Right. Like I said...you were expecting him to react favorably. He didn't, and it pissed you off.

 

Don't expect a favorable reaction. Just see what he's doing, move yourself out of harm's way, and be done with it.

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Actually it seems like your only mistake was in expecting him to hear and respond to your horn. I mean the guy's got his tunes and the cell phone going, the windows are rolled up and he's balancing his triple latte on his lap -- I mean, he's DRIVING, so cut him a break! dopeslap.gif

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The lights are still red so I pull up beside him and he winds down his mirror and says - wait for it - "whats up with you, mate, didn't you see my indicator?"

I have had that happen occasionally. One time a guy in a new Jag did it. He consinued to look right at me while attempting to slowly move over and push me into oncoming traffic. I kicked the door hard enough to leave a nice dent.

 

Normally my response is just something like "Just because you turn on your signal, doesn't give you the right to drive over me."

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Couchrocket

As far as the anger reaction goes...

 

If I understand you correctly, what he did didn't jeopardize your safety, he just nabbed your spot "in front" by doing a silly pull over in front of you. The way I read you post is that you had plenty of time to stop behind him w/o panic stopping? Is that right?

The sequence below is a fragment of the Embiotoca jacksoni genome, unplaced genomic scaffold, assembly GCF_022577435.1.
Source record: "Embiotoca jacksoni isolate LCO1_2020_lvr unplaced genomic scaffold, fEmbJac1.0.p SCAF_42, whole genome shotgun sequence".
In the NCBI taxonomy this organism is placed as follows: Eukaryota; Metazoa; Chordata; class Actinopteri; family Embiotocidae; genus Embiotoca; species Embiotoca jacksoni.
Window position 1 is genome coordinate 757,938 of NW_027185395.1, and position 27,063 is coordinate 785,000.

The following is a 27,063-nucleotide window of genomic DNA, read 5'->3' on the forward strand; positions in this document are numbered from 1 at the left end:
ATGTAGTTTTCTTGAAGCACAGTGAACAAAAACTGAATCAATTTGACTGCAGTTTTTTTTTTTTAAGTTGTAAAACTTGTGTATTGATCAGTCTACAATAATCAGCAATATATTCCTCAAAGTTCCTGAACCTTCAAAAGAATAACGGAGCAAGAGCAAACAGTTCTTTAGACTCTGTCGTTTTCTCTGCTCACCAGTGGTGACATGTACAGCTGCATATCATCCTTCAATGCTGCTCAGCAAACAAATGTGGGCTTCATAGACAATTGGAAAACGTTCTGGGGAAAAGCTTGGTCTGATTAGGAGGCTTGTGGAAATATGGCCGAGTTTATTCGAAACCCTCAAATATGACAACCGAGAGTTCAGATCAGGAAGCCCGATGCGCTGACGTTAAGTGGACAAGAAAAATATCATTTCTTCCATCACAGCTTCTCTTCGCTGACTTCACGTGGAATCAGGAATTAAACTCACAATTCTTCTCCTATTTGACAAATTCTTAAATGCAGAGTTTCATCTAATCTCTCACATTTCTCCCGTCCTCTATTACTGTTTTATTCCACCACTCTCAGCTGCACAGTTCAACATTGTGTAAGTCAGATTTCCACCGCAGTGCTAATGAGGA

OK, let's assume it is. You're angry because he was rude. People are rude.

 

The cause of this kind of anger, in my own experience, is that I'm harboring "expectations" of how other people will behave. When I hold these expectations, I set myself up for disappointment and anger responses because people do what people do, with little regard for my expectations. grin.gif How DARE they do this? lmao.gif

 

For the last couple of decades, I've been trying to "delete" expectations from my life. Good ones and bad ones. I try not to "expect" anything, except the unexpected. Then I'm good to go. "The rain falls on the just and the unjust." (God) "Que sera, sera, people!" (Sandra Bullock)

 

I know that I do stupid and rude things from time to time, even though one of my goals in life is not to do stupid and rude things. So, when I see someone else do stupid and rude things from time to time it doesn't surprise me. Maybe he/she is just habitually stupid and rude, or maybe (like me) it is one of those times when it just "slipped out." Either way, I'm not going to cede my own emotions into the hands of the stupid and rude. I don't need the extra blood pressure, distraction, etc. dopeslap.gif

 

I'd rather spend my emotional energy on the good things. One of which is paying attention while I'm riding so that the stupid and rude don't have as good a chance to kill me as they might otherwise have.

 

This is GREAT ADVICE . . . If I could keep it myself more consistently than I do, I'd be stylin'. grin.gif

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I guess you think that someone using their turn signal is a request to move into your lane as opposed to just a notification that they are on their way over and nothing you can do to stop them. He wasn't asking permission (which you denied with a beep of the horn), he was using his signal to say, "Hey y'all, watch out back there!" You end up back in the "But, I had the right-of-way. Yes, but you're dead now." scenario.